Under Section 18(1)(f) of the Outer-Space and High Altitude Activities Act 2017 the Minister for Economic Development may impose conditions necessary or desirable in order to;
- give effect to New Zealand’s international obligations; or
- protect national security or other national interests; or
- ensure public safety; or
- avoid potentially harmful interference with the activities of others in the peaceful exploration and use of outer space; or
- minimise the risk of contamination of outer space or adverse changes in the earth’s environment; or
- manage New Zealand’s potential liability under international law (including under the Liability Convention and the Outer Space Treaty).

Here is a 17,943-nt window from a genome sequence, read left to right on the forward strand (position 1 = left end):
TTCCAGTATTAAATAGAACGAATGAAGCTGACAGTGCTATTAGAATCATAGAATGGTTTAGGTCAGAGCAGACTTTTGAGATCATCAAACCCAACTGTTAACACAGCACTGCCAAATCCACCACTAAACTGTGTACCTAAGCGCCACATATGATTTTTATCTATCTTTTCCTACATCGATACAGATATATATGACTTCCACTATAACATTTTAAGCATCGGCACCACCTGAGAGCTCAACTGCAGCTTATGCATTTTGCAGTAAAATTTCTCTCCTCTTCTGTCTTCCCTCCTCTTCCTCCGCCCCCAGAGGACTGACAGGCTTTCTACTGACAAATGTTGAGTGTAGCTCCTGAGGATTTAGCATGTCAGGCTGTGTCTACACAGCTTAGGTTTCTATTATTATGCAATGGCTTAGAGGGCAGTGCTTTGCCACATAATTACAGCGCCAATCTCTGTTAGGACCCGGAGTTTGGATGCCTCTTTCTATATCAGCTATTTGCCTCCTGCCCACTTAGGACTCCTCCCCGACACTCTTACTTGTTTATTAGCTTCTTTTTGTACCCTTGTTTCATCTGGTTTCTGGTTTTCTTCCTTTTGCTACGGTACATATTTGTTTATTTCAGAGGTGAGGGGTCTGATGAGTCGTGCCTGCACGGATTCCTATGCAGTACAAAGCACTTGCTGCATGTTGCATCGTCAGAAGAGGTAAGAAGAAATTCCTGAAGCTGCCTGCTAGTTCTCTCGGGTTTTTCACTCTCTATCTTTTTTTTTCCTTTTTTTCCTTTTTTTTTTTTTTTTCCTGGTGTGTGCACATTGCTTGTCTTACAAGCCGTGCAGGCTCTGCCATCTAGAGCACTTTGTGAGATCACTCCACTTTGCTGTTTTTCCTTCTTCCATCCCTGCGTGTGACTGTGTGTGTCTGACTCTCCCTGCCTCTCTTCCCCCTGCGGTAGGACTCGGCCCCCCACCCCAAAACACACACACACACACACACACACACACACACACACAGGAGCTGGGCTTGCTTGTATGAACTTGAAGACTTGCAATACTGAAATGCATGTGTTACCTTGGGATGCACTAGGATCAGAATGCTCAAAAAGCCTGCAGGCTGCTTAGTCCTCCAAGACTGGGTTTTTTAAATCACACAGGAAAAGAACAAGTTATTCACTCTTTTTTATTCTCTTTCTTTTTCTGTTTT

The following conditions will be applied to every payload:
- The activity shall be carried out in accordance with the payload permit application and all supporting documents submitted to the New Zealand Space Agency.
- In particular, the payload is authorised to be launched to the orbital parameters provided in the application material. Any change to these parameters must be approved by the Minister prior to launch.
- The payload operator must inform the launch provider of the authorised orbital parameters prior to launch.
- The permit holder must inform the launch provider of the specific orbital parameters that were applied for, or that are described as conditions on the permit.
- That in the event of any accident or incident involving a space object to which this permit applies, the permit holder will as soon as reasonably practicable:
- notify the New Zealand Space Agency of the accident or incident; and
- provide the New Zealand Space Agency a written report about the accident or incident including, but not limited to, the following (if known):
- the date and time of the accident or incident; and
- details of the space objects involved; and
- location of the accident or incident.
Last updated: 28 April 2023